For the fourth time in a month, the South Korean authorities protested after a Japanese patrol plane flew near one of their ships on January 23, 2019. Seoul military deemed it a “clear provocation.”
The incident happened near the Korean island of Jeju, 85 km south from the Korean peninsula. “These clearly constitute provocative acts against a ship of an ally and we strongly condemn them,” said General Suh Wook, of South Korea’s Joint Chiefs of Staff, in a conference, adding “if these kinds of flights continue, the military will take strong countermeasures in line with its codes of conduct.”
The relations between Seoul and Tokyo, tense since at least the Second World War, have worsened lately. This recent episode is the latest in long series that dates back to December 20, 2018, when a Kawasaki P-1 maritime patrol plane of the Japanese Self Defense Force (JSDF) reported being locked by the fire control radar of the Korean destroyer “Gwanggaeto The Great”. A video of the incident was released publicly.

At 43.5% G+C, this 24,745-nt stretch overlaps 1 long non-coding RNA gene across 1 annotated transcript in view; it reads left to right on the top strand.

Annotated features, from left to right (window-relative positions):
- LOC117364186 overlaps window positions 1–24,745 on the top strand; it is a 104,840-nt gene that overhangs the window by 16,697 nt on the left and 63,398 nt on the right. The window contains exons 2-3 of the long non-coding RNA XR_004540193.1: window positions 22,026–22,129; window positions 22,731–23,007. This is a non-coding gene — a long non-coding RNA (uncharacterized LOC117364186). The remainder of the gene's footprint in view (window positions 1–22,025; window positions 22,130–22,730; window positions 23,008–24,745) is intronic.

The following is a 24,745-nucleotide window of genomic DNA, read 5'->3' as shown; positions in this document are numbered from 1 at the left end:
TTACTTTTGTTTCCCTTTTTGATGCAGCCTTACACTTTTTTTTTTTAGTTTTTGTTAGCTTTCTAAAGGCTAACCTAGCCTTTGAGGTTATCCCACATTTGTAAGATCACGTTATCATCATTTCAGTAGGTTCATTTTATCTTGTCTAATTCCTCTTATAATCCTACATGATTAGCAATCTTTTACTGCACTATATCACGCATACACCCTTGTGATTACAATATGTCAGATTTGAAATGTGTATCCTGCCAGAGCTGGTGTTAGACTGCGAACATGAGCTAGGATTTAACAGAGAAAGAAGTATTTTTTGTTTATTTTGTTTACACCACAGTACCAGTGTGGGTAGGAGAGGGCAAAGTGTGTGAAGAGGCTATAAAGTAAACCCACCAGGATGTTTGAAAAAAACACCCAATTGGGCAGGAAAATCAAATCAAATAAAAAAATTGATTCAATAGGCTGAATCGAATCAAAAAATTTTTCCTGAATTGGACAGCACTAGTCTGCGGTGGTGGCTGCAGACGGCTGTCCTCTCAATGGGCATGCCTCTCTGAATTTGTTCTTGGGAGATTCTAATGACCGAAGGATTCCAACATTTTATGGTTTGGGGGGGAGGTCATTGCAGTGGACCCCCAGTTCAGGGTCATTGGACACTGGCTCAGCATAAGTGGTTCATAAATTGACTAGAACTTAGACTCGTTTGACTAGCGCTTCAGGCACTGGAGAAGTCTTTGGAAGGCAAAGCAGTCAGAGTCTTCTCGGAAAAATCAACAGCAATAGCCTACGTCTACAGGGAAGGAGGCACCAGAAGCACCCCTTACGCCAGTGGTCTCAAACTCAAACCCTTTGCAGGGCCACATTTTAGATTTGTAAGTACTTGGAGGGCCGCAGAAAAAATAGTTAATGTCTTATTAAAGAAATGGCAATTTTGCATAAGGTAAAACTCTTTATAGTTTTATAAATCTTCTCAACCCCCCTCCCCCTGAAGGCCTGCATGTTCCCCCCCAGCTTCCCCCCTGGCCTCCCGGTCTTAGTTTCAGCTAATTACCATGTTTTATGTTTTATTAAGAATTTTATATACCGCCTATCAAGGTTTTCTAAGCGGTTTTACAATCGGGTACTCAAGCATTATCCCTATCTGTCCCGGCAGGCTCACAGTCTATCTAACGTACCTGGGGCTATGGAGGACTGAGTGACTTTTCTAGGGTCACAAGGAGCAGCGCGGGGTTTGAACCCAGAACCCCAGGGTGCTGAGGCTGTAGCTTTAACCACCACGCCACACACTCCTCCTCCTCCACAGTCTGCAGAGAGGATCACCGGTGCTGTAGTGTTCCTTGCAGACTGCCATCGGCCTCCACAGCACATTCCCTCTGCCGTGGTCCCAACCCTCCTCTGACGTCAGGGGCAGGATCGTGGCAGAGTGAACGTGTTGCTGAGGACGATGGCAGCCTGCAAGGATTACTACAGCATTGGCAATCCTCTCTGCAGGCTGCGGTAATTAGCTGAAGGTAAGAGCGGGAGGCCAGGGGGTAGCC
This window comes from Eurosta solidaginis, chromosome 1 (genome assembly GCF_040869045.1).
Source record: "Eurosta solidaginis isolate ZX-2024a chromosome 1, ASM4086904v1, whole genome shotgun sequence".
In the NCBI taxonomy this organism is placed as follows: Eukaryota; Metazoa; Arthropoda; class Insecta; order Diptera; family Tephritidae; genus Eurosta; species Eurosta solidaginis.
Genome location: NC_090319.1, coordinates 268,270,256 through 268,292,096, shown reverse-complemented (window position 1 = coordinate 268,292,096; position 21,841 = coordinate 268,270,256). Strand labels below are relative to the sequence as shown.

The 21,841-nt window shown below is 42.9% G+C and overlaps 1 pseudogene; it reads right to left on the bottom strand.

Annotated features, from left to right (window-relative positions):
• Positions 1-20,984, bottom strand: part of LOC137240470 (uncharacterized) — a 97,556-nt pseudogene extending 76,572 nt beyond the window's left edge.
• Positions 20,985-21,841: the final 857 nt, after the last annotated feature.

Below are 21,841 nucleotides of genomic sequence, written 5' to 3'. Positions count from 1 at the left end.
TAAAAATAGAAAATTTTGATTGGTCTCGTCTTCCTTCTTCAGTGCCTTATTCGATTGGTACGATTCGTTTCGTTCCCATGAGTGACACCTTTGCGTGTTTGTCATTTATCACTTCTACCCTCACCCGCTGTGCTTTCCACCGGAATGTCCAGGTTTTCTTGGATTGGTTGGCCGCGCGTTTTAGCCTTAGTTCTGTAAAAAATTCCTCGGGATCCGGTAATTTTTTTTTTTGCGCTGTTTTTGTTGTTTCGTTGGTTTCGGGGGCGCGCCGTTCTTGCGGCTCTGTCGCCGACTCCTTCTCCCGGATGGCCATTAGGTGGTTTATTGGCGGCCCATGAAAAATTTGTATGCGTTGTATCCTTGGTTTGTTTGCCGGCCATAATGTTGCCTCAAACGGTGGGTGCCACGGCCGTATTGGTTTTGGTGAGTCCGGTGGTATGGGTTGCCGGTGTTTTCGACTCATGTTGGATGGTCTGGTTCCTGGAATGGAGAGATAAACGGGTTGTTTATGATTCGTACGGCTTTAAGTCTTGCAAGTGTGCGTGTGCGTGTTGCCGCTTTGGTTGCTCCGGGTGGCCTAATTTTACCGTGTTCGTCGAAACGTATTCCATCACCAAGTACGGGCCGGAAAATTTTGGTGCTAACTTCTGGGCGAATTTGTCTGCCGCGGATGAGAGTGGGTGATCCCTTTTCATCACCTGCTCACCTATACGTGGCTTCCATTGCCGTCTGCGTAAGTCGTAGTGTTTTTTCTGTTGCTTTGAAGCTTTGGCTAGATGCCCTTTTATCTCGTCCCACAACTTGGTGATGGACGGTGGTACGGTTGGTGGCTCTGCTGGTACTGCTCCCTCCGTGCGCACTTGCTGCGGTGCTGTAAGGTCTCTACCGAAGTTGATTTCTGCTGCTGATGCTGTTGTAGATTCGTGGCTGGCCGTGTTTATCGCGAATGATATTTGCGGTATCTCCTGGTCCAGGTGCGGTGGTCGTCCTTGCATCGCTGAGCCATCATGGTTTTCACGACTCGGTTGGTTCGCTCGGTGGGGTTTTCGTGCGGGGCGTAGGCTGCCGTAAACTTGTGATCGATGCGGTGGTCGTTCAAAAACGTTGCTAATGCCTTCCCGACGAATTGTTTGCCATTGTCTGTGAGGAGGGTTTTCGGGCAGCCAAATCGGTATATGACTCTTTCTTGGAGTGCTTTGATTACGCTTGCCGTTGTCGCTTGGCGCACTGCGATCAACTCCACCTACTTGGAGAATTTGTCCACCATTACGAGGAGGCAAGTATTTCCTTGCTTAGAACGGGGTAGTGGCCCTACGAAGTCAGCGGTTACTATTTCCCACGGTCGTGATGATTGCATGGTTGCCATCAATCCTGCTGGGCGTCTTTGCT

The Korean Ministry of National Defense has since defended itself, claiming that the warship, along with the coast guard vessel, “Sambongho 5001” were carrying out a rescue operation of a North Korean fishing boat, and that the radar was used to locate the distressed ship.
Three other incidents of Japanese patrol planes flying close to South Korean assets were recorded since then, including the one on January 23, 2019. Negotiations between the two countries were engaged but later interrupted on January 21, 2019, after the Japanese Defense Ministry concluded that South Korea’s denial of an alleged radar lock on a Japanese patrol plane was “baseless”.